Contrary to Temporary Wives, there are situations of some wives that are aware of the second wife as she is moved into the same house as the first. The Abdullah's is a household of ten including husband, two wives and seven children. The children all attend the same school, two of the wives ‘children are in the same class although the children of the second get better grades in school.
Their husband provides the children equal opportunities and attention that they both live happily since the husband does not show his preference for either one. Abdullah married his second wife three months apart from his first marriage. Sources close to the couples explained that the first wife was his parent's choice while the second was his true choice, the one he met before his first wife. Forced Marriage results to polygamy, especially when the couple involved have nothing in common.
Another modern form of polygamy is the instance exhibited by Mr. F. Mr. F is married to three wives who are aware of the other wives' existence. However, they live under separate roofs. Mr. F has no permanent residence rather spreads himself around to the wives. He spends two weeks with each wife. On occasions when he travels, he takes one along with him, spends quality time with her depending on the timetable of each wife. He never takes two at a time.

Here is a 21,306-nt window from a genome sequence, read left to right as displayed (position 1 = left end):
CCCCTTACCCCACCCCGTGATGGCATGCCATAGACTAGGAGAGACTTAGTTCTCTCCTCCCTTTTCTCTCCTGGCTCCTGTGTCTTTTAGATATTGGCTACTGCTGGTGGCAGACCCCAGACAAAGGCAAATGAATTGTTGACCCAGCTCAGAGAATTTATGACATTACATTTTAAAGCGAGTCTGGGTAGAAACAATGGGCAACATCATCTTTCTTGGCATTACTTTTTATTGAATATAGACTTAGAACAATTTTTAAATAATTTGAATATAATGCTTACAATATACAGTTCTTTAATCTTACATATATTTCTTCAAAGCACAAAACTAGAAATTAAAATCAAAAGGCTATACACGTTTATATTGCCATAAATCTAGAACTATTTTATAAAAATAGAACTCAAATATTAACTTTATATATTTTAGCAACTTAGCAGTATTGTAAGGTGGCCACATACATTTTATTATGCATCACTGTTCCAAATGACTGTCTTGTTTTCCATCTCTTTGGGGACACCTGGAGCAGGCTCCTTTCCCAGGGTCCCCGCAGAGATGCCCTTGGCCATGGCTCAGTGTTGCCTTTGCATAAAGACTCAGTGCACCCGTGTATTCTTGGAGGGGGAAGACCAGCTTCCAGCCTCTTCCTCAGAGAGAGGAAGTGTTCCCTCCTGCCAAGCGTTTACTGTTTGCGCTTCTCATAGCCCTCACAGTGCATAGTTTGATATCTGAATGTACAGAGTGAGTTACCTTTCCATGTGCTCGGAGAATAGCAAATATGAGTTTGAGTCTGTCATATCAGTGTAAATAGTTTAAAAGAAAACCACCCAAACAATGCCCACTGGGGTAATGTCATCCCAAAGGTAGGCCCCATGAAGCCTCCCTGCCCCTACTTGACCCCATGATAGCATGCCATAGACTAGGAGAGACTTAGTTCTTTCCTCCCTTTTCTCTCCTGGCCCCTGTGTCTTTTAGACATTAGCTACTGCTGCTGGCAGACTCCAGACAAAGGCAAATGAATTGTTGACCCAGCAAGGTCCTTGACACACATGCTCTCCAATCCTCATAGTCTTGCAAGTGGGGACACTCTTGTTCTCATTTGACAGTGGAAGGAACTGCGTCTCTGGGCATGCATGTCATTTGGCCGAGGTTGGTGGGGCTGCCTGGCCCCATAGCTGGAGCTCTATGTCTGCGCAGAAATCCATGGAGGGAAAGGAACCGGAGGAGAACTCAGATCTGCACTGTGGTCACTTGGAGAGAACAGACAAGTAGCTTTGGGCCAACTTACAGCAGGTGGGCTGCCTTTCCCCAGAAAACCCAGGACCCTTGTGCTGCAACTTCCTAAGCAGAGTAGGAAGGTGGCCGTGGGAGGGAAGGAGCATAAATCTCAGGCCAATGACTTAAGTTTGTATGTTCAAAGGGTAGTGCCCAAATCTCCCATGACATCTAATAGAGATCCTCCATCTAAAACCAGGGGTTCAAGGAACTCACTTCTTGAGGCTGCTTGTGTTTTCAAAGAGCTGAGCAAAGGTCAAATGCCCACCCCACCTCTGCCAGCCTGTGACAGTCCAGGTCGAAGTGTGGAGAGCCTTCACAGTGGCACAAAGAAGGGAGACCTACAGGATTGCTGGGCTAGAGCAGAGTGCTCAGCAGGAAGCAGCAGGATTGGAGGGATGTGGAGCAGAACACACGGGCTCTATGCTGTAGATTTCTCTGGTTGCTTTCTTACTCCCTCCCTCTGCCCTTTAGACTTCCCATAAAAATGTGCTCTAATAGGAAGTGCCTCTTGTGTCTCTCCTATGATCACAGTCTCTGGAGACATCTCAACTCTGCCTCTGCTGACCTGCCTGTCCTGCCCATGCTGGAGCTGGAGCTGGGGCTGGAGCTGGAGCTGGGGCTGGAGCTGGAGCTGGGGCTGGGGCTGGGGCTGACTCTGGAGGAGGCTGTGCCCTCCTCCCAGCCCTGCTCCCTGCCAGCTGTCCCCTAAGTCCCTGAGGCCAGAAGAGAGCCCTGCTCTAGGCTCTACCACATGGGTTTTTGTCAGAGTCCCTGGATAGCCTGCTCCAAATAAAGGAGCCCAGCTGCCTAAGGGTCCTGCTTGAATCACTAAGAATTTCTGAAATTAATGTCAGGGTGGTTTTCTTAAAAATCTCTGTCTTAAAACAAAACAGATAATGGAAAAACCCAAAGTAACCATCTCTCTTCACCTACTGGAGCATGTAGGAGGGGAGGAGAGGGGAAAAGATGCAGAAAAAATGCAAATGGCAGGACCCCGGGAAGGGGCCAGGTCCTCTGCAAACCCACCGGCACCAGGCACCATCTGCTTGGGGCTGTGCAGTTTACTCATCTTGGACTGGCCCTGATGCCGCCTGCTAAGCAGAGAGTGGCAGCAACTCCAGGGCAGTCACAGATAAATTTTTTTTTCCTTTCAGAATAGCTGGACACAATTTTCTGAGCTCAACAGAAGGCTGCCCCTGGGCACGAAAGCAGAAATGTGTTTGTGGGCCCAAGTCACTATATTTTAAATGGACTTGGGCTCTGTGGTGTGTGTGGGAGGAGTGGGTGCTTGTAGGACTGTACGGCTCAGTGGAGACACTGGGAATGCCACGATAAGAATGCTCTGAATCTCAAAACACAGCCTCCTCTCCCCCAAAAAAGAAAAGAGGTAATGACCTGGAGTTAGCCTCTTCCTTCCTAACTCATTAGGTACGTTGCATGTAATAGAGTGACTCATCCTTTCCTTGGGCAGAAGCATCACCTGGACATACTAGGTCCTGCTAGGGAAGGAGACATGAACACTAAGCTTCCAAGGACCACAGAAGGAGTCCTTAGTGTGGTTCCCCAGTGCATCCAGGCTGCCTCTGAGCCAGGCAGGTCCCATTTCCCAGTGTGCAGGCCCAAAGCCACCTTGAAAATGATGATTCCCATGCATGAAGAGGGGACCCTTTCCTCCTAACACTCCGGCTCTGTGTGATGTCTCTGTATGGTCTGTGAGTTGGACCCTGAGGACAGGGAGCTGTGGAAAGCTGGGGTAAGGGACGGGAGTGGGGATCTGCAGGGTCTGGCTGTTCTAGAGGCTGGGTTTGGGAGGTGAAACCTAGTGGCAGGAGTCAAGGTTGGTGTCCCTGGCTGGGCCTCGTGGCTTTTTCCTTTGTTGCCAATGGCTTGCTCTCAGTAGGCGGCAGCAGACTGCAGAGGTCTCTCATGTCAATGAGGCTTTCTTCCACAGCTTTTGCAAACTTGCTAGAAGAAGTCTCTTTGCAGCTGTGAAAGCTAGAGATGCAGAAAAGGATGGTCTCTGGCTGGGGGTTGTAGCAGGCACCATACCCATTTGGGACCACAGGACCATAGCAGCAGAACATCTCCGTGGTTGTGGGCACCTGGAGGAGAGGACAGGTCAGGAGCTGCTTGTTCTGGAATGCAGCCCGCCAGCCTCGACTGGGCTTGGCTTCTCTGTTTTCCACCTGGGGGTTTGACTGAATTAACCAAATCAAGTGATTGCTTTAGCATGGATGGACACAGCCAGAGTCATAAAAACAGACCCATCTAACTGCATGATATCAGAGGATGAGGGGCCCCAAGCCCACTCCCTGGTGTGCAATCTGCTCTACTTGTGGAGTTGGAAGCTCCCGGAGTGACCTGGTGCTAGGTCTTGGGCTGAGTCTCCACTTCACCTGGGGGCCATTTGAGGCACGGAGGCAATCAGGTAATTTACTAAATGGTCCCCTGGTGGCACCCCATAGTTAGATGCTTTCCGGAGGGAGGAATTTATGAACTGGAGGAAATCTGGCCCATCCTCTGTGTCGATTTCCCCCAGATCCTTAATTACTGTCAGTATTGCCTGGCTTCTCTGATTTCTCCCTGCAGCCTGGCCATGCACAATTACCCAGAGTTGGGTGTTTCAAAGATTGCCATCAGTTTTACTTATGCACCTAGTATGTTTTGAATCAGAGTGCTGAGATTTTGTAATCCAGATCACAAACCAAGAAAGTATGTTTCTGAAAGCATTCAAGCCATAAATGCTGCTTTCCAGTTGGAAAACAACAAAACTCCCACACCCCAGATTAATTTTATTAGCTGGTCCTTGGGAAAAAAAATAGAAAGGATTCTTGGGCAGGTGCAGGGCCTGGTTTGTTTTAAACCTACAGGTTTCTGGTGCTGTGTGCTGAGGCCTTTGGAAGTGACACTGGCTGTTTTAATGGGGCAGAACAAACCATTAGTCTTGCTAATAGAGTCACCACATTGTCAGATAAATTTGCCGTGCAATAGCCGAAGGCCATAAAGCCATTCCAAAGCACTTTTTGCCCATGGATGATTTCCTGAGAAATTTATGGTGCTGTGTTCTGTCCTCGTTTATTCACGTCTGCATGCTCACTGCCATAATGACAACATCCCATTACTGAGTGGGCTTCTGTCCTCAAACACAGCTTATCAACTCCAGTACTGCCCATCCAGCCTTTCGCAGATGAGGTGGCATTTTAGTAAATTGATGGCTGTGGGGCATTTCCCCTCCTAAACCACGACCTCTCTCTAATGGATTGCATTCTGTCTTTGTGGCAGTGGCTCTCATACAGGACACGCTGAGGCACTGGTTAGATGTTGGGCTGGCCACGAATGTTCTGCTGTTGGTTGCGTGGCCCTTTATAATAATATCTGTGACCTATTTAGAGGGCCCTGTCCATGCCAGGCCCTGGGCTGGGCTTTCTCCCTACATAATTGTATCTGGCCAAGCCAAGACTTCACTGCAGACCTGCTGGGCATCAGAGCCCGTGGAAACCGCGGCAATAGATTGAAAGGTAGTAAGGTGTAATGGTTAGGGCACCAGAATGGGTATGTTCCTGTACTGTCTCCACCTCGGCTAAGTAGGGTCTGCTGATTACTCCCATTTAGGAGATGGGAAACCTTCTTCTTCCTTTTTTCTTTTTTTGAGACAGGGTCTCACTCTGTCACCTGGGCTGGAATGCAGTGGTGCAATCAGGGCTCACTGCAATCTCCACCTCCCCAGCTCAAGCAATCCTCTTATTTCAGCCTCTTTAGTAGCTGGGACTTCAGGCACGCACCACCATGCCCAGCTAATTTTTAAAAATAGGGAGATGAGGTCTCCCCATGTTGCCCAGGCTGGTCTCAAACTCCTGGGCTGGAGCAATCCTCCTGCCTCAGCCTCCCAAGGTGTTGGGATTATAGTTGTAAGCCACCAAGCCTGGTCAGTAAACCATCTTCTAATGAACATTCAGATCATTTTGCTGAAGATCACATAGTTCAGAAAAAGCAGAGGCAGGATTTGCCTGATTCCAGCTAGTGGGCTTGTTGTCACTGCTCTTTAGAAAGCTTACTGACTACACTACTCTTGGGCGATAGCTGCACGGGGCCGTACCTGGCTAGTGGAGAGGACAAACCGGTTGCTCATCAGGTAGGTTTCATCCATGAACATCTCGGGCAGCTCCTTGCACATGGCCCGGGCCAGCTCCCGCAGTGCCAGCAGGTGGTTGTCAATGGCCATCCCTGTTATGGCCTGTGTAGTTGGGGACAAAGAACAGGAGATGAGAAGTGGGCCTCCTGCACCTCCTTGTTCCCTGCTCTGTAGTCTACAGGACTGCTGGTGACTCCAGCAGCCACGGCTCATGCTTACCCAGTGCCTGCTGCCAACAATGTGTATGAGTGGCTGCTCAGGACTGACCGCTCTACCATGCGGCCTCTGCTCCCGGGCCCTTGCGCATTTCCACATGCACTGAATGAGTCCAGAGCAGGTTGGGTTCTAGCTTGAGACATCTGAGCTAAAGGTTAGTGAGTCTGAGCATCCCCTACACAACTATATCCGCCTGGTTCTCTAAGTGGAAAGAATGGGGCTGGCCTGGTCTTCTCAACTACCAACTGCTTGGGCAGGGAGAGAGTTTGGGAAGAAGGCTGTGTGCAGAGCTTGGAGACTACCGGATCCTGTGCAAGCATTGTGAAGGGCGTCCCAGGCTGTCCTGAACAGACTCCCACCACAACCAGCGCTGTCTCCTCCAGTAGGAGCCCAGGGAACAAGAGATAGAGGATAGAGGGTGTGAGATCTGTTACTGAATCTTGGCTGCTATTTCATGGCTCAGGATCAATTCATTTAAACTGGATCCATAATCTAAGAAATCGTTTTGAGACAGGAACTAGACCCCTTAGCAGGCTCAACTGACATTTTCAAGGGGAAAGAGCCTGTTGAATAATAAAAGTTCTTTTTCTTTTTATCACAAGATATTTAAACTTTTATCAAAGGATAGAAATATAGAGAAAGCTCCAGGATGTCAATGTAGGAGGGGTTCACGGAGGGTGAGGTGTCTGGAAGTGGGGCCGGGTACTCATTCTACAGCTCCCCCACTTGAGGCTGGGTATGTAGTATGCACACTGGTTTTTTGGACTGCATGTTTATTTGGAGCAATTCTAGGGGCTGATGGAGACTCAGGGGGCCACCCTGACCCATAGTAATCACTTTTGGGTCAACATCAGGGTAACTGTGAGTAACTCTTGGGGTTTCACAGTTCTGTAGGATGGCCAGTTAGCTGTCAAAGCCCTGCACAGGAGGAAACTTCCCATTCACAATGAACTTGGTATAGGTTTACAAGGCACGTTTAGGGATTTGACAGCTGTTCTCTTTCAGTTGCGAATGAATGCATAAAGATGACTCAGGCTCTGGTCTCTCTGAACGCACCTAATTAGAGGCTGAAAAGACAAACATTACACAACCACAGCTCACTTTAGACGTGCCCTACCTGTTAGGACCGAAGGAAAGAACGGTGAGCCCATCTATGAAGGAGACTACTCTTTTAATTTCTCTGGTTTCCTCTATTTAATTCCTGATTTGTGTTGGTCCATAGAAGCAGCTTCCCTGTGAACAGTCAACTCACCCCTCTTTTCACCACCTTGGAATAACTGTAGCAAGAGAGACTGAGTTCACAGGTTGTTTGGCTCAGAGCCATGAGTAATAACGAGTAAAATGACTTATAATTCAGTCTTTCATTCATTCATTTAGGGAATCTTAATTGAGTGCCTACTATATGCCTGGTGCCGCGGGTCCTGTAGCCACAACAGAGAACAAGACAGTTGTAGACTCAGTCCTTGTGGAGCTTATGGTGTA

Single mothers lack the choice of picking a husband, thus, they practically seek the position of second wives especially from men who view polygamy as a religious purpose. For religious purposes, men marry many wives to keep the widow and 'wallflowers or almost on the shelf ladies' from the streets. Mr. Ahmed Musa (not his real name) believes that these women have sexual as well as financial and security stability needs. Rather than leave poor widows exposed to the dangers in our socio-economic environment, he advised that men should legally assume full responsibility of the woman in question and her children.
'Wall flowers' and 'almost on the shelf ‘are graduates. They tend to accept marriages as second wives out of desperation and fear of hitting menopause without giving birth to a child. When suitors come asking for her hand in marriage, even if they were men who already have a family, they quickly jump at such opportunity to have children, and on many occasions, financial security.
A more callous approach to polygamy is where the woman in question is not aware that the husband she is legally married to is keeping another woman, away from home. There have been several stories circulating about women who find themselves in such situation. Sometimes they discover too late after the death of the husband and accommodate them as concerns inheritance and the will of the deceased. On other occasions they do recover on time but had to tolerate the act. According to Honourable Raphael Igwu of the Customary Court, Mpape, one of such cases brought before the court was of a couple married under the native law and custom.